More thoughts on Margaret Sanger’s obsession with “human weeds” as we approach the 110th anniversary of the founding of Planned Parenthood

By Dave Andrusko

Margaret Sanger

Margaret Sanger

As we discussed last week, we have a near confluence of the 40th anniversary of the life-affirming Hyde Amendment, which we celebrated on Friday, and the 110th anniversary of the life-denying Planned Parenthood Federation of America, October 16.

Today we’ve already discussed, “The importance of continuing to focus on life-saving Hyde Amendment and Clinton’s pledge to eliminate it.” Here I would like to continue posting about PPFA founder Margaret Sanger which we began last week.

Sanger wrote countless outrageous things . The following two examples are taken from a 1925 book to which she contributed an essay and a recent tone-deaf “debunking,” the results of which, inadvertently, were very harsh on Sanger.

Both focus on Sanger’s habit of referring to people whom she didn’t approve of as “weeds” which must be cleared away.

Here’s a passage from, “The Need for Birth Control in America,” which appeared in Birth Control: Facts and Responsibilities, ed. Adolf Meyer, M.D., 1925.

“In his last book, Mr. [H. G.] Wells speaks of the meaningless, aimless lives which cram this world of ours, hordes of people who are born, who live, who die, yet who have done absolutely nothing to advance the race one iota. Their lives are hopeless repetitions. All that they have said has been said before; all that they have done has been done better before. Such human weeds clog up the path, drain up the energies and the resources of this little earth. We must clear the way for a better world; we must cultivate our garden.”

“Hopeless repetitions” that are “clog[ging] up the path” that “we must clear away” so as to “cultivate our garden”?


Sources sympathetic to Sanger delight in making tortuous distinctions without differences. (By the way, our friends at Wikipedia note, “It is particularly used when a word or phrase has connotations associated with it that one party to an argument prefers to avoid.”)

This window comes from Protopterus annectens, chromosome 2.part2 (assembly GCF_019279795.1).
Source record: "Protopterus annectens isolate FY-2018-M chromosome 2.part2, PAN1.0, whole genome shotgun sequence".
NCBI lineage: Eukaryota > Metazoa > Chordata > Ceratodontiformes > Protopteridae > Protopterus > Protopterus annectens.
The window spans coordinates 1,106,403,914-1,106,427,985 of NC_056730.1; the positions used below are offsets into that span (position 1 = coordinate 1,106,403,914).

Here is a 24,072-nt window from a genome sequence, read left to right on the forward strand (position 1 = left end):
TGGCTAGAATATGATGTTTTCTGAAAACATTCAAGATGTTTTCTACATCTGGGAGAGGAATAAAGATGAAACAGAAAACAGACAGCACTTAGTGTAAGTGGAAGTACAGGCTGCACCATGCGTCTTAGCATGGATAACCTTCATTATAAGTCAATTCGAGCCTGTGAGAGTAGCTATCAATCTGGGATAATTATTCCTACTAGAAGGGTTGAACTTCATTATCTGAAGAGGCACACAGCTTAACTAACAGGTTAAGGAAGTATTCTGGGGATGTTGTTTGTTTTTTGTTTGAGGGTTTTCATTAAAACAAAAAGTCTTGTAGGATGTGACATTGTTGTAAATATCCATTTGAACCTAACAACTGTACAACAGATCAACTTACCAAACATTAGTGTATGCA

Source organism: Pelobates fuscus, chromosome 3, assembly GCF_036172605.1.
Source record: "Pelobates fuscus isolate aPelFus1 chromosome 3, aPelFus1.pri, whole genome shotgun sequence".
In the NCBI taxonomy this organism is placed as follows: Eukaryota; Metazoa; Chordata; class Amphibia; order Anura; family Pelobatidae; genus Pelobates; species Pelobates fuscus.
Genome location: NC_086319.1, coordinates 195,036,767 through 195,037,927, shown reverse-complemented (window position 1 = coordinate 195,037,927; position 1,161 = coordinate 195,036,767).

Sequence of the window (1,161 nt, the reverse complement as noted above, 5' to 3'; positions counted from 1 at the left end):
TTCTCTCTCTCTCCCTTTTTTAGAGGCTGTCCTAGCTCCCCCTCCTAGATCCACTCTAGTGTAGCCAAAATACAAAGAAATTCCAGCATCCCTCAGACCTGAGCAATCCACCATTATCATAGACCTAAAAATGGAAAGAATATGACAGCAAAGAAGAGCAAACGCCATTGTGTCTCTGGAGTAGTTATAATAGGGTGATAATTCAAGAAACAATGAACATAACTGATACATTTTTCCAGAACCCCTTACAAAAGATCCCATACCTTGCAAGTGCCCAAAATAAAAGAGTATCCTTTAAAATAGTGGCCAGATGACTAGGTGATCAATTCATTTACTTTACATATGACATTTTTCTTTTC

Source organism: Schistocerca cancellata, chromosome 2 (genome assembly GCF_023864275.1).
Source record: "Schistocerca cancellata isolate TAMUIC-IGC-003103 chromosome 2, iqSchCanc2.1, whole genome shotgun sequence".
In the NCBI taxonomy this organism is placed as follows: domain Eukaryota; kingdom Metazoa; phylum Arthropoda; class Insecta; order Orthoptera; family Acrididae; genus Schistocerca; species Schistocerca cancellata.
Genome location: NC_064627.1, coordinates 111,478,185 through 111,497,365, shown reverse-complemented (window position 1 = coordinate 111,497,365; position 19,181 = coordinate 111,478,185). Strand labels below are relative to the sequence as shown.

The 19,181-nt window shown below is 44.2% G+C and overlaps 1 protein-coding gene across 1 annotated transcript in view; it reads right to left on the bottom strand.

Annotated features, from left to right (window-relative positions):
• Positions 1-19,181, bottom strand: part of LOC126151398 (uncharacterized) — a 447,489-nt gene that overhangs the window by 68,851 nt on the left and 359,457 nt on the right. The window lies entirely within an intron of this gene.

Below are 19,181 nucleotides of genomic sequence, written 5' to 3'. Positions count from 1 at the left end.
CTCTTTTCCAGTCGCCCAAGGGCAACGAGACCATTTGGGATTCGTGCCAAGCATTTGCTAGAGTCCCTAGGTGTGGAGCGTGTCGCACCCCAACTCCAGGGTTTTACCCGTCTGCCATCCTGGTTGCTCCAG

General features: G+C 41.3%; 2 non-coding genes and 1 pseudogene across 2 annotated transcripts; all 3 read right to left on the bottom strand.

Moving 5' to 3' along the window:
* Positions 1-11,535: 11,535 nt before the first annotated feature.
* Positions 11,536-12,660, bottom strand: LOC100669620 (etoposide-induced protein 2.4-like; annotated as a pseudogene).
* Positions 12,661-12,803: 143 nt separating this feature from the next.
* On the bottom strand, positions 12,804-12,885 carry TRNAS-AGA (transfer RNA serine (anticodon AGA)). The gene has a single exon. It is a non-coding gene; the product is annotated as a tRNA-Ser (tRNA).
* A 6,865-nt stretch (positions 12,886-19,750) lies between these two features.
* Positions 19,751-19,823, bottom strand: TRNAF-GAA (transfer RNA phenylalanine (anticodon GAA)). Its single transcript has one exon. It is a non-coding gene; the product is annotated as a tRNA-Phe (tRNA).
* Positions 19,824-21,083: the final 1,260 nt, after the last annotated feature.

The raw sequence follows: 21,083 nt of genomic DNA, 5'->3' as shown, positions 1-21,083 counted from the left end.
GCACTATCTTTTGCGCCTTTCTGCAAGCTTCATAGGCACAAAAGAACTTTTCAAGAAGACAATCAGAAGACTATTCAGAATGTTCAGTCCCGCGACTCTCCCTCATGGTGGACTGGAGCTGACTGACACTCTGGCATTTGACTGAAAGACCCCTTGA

Snopes tried to defang Sanger’s frequent use of “weeds” by “debunking” an assertion that Sanger specified a “particular race or ethnicity.” In other words, if she wrote something really, really ugly but did not mention a particular people, well, no harm, no foul.

Really? Here’s a quote from an April 8, 1923 New York Times article “attributed” to Sanger that Snopes thinks makes it all right. The quote ends thusly:

Succinctly and with telling brevity and precision “Birth Control” summed up our whole philosophy. Birth Control is not contraception indiscriminately and thoughtlessly practiced. It means the release and cultivation of the better racial elements in our society, and the gradual suppression, elimination and eventual extirpation of defective stocks — those human weeds which threaten the blooming of the finest flowers of American civilization.

THIS is supposed to make us look at Sanger more favorably, to see her as unfairly picked upon?!

It is eugenics on steroids– eliminating and eventually extirpating “defective stocks” while we “release” and “cultivate” what Sanger believed were “the better racial elements in our society.”

It is telling that one definition of extirpate is “to pull up as if by the roots” which is what you must do if you are to totally eliminate all those human “weeds.”